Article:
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Article by Umhlanga divorce lawyer, Fawzia Khan

When can a spouse forfeit his/her patrimonial benefits in a marriage?

Ordering that a spouse forfeit his or her share of the patrimonial benefits in a marriage is not something the courts will do lightly. This is so especially if the marriage is an “in community of property” one, where the 50% sharing of the patrimonial benefits operates by law, and such a forfeiture order cuts right through a person’s legal entitlement.

In deciding whether or not such a forfeiture order can be made against a spouse, the court will take into account the following important factors.

  • The duration of the marriage
  • The circumstances which gave rise to the breakdown
  • Any substantial misconduct on the part of one of the parties.

The test which the court would apply is if the order for forfeiture is not made, one party will unduly benefit in relation to the other.

On 2 November 2020, the Gauteng high court sitting as a court of appeal handed down its judgement in an appeal brought by a woman who got divorced. In that case, the regional court in Gauteng ordered that the husband [who was married in community of property to his former wife], forfeit a portion of the woman’s pension fund and the immovable property in the joint estate. The ex-wife was not happy with the partial forfeiture award and took the matter on appeal to the high court. She said that the marriage was of a short duration and that they were married by civil rights in 2015 and by 2017 the husband left the matrimonial home and never returned. She also argued that her husband had not made any contributions (financial or otherwise) towards the immovable property and that it was his misconduct which resulted in the marriage breaking down.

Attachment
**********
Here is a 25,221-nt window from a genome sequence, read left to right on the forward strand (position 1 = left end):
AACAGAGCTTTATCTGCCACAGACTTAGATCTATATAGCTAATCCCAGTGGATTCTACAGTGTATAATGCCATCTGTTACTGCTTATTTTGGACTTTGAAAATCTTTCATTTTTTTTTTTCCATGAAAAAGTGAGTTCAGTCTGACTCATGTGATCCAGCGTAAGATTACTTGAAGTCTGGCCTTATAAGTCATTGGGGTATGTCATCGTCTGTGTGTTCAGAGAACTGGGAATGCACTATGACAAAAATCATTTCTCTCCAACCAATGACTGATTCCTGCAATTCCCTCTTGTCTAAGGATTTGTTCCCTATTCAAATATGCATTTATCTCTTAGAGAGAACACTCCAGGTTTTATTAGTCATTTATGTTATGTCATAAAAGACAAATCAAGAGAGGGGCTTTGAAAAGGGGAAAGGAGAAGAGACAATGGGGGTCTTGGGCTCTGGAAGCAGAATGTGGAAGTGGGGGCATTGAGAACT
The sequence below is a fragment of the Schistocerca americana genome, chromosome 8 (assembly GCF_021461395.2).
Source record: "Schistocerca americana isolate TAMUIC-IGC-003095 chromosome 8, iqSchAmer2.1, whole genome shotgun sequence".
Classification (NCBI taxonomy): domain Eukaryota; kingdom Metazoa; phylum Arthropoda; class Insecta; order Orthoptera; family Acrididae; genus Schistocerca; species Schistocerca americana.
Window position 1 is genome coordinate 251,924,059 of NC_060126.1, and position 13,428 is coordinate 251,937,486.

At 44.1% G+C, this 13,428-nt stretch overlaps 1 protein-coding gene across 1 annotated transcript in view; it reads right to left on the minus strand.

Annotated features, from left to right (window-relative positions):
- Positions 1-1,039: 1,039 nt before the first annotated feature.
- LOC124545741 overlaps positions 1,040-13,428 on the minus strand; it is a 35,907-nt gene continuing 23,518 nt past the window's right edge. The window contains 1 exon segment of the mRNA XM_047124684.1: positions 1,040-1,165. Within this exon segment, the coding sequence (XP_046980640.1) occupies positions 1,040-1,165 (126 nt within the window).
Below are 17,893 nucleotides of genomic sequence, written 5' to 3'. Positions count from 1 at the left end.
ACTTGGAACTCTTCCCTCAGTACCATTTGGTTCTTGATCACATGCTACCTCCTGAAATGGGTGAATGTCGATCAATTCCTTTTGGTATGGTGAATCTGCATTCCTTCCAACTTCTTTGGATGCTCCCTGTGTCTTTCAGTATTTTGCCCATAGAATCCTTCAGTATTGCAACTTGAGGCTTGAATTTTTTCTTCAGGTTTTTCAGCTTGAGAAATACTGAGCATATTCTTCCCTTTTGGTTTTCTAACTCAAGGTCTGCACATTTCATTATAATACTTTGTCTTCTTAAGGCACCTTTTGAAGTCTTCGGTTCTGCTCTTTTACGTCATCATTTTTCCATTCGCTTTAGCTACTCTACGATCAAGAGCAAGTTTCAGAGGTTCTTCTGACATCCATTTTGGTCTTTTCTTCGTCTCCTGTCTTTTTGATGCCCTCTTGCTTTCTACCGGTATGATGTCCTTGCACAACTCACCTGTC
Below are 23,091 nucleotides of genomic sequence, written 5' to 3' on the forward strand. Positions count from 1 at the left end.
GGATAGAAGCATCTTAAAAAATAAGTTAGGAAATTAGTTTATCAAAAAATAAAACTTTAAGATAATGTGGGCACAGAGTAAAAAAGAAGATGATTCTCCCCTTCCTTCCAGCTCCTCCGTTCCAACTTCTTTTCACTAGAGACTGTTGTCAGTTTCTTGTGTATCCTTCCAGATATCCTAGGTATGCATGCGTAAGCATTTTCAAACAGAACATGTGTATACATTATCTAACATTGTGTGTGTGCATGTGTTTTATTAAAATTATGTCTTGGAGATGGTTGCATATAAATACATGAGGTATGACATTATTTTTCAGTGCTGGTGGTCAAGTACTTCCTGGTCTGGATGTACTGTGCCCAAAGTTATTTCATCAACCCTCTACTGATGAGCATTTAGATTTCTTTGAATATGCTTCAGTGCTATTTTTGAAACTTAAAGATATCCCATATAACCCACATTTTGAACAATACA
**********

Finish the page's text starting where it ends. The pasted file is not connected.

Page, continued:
The husband denied any misconduct and demanded that he receive his 50% of the share in their joint estate. After hearing all the evidence, the trial court made a partial forfeiture order that the husband should forfeit twenty percent in the immovable property and the pension interest. The appeal court found that there was no evidence that the trial court did not apply its discretionary powers properly and refused to interfere with the partial forfeiture order made by the trial court. The appeal court said that it would only interfere with a lower court’s discretionary power in very limited instances. This would be if that court acted capriciously, was moved by a wrong principle of law or an incorrect appreciation of the facts, had not brought its unbiased judgment to bear on the issue, or had not acted for substantial reasons.’

It also said it would equally not be competent for the High Court to alter the percentage of the benefits that should be forfeited by the husband merely because it believed that its preferred percentage was the appropriate percentage. Insofar as the duration of the marriage was concerned, the court said that the couple were customarily married in 2009. Even though they parted ways and reconciled in 2011 the court looked at the entire period when they were married in terms of customary law as well as the civil marriage. The high court found that the parties could not be said to have been married for a short duration only. The woman’s appeal was accordingly dismissed.

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